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‘Challenging task’: foreign minister to become Austrian leader after graft scandal

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Kurz – at age 35 one of Europe’s youngest leaders and long celebrated as a “whizz kid” — announced late Saturday that he was stepping down as chancellor, bowing to pressure to resign after he was implicated in a corruption scandal.

Saying he wanted to “make space to prevent chaos,” the conservative — who has headed two governments over the last four years — has suggested foreign minister Schallenberg to take over the chancellery.

‘New chapter’

The 52-year-old diplomat met President Alexander Van der Bellen on Sunday following a talk with Vice Chancellor Werner Kogler of the Greens.

In brief comments before meeting the president, Schallenberg spoke of an “enormously challenging task and time, not easy for any of us”.

“But I think we are showing an incredible degree of responsibility for this country,” he told reporters.

Kogler, who in turn was seeing Van der Bellen, told reporters he had a “good, trustful” meeting with Schallenberg earlier in the day.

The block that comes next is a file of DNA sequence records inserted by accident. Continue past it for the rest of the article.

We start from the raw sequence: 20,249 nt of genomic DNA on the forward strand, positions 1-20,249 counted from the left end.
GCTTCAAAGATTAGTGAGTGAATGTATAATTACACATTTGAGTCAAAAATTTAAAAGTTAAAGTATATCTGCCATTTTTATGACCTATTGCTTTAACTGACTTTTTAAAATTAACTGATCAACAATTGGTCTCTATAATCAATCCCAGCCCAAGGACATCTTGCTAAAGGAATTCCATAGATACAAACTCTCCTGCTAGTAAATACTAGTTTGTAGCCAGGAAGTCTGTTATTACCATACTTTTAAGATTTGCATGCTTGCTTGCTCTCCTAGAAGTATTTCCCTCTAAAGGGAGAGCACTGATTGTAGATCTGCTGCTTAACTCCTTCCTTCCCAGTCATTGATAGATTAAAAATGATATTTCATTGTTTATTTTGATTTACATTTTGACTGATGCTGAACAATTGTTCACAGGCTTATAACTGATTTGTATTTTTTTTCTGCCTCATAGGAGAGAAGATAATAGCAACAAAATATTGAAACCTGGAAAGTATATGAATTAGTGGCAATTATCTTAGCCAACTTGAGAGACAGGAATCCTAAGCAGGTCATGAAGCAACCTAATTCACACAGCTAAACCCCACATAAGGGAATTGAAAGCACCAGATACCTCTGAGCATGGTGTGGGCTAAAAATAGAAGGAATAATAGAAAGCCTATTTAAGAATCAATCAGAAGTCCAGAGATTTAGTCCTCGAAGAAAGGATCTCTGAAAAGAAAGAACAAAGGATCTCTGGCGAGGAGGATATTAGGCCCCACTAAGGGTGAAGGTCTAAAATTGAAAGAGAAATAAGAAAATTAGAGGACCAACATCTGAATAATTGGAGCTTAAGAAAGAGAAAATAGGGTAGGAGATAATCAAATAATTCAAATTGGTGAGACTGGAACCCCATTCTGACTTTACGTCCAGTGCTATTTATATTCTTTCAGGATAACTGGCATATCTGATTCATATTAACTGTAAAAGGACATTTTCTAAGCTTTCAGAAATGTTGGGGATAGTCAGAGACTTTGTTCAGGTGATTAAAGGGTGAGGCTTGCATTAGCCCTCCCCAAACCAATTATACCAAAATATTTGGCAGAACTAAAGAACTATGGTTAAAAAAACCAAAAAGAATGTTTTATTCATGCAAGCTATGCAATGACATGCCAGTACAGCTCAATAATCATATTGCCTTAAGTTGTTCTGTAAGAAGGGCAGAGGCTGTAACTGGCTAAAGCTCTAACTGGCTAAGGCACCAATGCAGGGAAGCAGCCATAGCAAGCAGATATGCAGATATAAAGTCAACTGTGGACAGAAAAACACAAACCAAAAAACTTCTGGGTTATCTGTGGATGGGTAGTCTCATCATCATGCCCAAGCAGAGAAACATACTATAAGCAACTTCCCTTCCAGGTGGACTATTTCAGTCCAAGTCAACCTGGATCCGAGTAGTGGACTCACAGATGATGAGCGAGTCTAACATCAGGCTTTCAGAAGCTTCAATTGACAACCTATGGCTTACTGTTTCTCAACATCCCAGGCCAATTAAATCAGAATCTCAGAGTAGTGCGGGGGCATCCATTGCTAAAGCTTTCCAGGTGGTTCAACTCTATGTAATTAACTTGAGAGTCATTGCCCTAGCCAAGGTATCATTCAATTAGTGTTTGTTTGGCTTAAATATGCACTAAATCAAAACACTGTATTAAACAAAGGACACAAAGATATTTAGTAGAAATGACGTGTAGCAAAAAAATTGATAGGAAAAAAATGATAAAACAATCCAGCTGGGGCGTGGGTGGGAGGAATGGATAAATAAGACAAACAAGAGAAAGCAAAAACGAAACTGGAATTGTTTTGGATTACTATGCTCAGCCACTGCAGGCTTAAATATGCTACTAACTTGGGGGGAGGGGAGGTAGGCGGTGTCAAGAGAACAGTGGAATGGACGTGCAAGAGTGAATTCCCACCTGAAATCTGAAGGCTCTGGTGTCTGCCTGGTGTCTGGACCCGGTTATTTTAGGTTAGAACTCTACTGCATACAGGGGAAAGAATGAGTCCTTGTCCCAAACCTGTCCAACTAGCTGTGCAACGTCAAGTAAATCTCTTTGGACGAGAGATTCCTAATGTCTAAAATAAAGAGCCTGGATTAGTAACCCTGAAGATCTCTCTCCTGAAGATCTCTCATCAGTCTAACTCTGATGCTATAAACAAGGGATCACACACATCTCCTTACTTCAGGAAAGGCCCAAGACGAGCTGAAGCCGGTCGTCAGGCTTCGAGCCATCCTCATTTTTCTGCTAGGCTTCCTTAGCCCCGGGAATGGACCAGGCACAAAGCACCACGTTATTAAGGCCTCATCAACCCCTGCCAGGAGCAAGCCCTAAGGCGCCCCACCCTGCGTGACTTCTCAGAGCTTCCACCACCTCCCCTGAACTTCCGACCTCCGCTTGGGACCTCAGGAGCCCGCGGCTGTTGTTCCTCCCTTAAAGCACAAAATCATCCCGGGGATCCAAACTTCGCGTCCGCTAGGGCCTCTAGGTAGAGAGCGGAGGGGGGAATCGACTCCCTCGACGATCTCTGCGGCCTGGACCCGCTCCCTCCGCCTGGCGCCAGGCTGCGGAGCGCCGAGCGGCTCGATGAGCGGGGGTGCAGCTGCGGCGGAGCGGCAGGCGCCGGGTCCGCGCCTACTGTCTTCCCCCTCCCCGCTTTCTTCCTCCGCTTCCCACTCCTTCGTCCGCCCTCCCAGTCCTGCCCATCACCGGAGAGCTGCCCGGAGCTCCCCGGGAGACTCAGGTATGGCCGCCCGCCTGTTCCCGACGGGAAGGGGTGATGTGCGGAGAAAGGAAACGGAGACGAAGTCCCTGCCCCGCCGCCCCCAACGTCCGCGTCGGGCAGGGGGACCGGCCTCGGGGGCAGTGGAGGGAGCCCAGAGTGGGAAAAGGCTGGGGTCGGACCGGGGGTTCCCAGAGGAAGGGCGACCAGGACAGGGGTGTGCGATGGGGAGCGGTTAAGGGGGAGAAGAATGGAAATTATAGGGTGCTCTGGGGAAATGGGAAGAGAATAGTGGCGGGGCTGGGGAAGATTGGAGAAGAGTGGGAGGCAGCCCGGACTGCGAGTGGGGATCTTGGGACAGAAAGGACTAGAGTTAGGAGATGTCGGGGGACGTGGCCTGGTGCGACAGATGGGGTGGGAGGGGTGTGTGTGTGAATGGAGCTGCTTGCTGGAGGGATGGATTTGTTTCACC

“Above all, I am pleased that there is the possibility of opening a new chapter in the government coalition work,” the 59-year-old Greens veteran said.

Kogler had already indicated late Saturday that his party would support Schallenberg to keep the conservative-Greens coalition in government.

Pressure on Kurz to resign, including from the Greens, started after prosecutors on Wednesday raided several locations linked to his People’s Party (OeVP).

They announced that Kurz and nine other individuals were under investigation over claims that government money was used between 2016 and 2018 in a corrupt deal to ensure positive media coverage.

Kurz has denied any wrongdoing, reiterating on Saturday that allegations against him were “false” and that he would seek to clear up the matter while he continues as party leader and as a lawmaker in parliament.

‘Place holder’

Analyst Thomas Hofer said Kurz would, for now, continue to be “the most influential person in the People’s Party on the national stage”.

“In Kurz’ view, Schallenberg is a place holder… Kurz made his move in such a way that he still is in control of the party and the government team on his side,” Hofer told AFP.

The opposition has blasted the continued conservative-Greens coalition given the graft investigation, with Social Democrats (SPOe) leader Pamela Rendi-Wagner saying even on the back benches Kurz would remain a “shadow chancellor”.

The OeVP-Greens coalition — a first at a national level — entered office in January 2020 and has already been put under strain several times by the fallout from other corruption scandals and differences over questions such as refugee policy.